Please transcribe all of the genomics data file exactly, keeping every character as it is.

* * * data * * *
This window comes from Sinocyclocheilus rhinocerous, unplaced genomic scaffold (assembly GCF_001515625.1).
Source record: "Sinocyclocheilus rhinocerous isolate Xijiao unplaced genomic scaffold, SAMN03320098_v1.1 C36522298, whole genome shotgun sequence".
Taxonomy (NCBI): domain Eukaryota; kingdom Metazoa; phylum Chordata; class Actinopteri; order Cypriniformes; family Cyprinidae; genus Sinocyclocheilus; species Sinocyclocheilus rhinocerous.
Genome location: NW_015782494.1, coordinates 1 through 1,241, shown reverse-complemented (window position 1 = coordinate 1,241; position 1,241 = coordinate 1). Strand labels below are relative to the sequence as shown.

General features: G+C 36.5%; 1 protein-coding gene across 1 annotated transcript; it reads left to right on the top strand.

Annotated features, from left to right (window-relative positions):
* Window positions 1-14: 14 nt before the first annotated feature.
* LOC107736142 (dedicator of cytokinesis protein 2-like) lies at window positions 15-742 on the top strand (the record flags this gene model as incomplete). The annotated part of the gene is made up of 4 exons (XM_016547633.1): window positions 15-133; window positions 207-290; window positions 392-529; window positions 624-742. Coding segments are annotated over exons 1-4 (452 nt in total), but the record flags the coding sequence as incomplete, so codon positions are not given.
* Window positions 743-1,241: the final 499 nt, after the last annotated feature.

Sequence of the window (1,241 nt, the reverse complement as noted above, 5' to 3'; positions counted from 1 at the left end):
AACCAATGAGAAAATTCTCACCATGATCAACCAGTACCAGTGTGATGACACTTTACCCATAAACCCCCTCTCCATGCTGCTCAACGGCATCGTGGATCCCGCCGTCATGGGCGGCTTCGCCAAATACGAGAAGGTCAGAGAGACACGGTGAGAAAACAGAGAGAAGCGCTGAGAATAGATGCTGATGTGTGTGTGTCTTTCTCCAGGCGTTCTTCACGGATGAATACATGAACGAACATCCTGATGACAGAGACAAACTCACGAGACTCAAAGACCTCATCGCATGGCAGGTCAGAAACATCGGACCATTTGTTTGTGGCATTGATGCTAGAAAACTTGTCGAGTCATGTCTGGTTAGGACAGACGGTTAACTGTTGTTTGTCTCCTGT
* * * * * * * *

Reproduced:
This window comes from Sinocyclocheilus rhinocerous, unplaced genomic scaffold (assembly GCF_001515625.1).
Source record: "Sinocyclocheilus rhinocerous isolate Xijiao unplaced genomic scaffold, SAMN03320098_v1.1 C36522298, whole genome shotgun sequence".
Taxonomy (NCBI): domain Eukaryota; kingdom Metazoa; phylum Chordata; class Actinopteri; order Cypriniformes; family Cyprinidae; genus Sinocyclocheilus; species Sinocyclocheilus rhinocerous.
Genome location: NW_015782494.1, coordinates 1 through 1,241, shown reverse-complemented (window position 1 = coordinate 1,241; position 1,241 = coordinate 1). Strand labels below are relative to the sequence as shown.

General features: G+C 36.5%; 1 protein-coding gene across 1 annotated transcript; it reads left to right on the top strand.

Annotated features, from left to right (window-relative positions):
* Window positions 1-14: 14 nt before the first annotated feature.
* LOC107736142 (dedicator of cytokinesis protein 2-like) lies at window positions 15-742 on the top strand (the record flags this gene model as incomplete). The annotated part of the gene is made up of 4 exons (XM_016547633.1): window positions 15-133; window positions 207-290; window positions 392-529; window positions 624-742. Coding segments are annotated over exons 1-4 (452 nt in total), but the record flags the coding sequence as incomplete, so codon positions are not given.
* Window positions 743-1,241: the final 499 nt, after the last annotated feature.

Sequence of the window (1,241 nt, the reverse complement as noted above, 5' to 3'; positions counted from 1 at the left end):
AACCAATGAGAAAATTCTCACCATGATCAACCAGTACCAGTGTGATGACACTTTACCCATAAACCCCCTCTCCATGCTGCTCAACGGCATCGTGGATCCCGCCGTCATGGGCGGCTTCGCCAAATACGAGAAGGTCAGAGAGACACGGTGAGAAAACAGAGAGAAGCGCTGAGAATAGATGCTGATGTGTGTGTGTCTTTCTCCAGGCGTTCTTCACGGATGAATACATGAACGAACATCCTGATGACAGAGACAAACTCACGAGACTCAAAGACCTCATCGCATGGCAGGTCAGAAACATCGGACCATTTGTTTGTGGCATTGATGCTAGAAAACTTGTCGAGTCATGTCTGGTTAGGACAGACGGTTAACTGTTGTTTGTCTCCTGT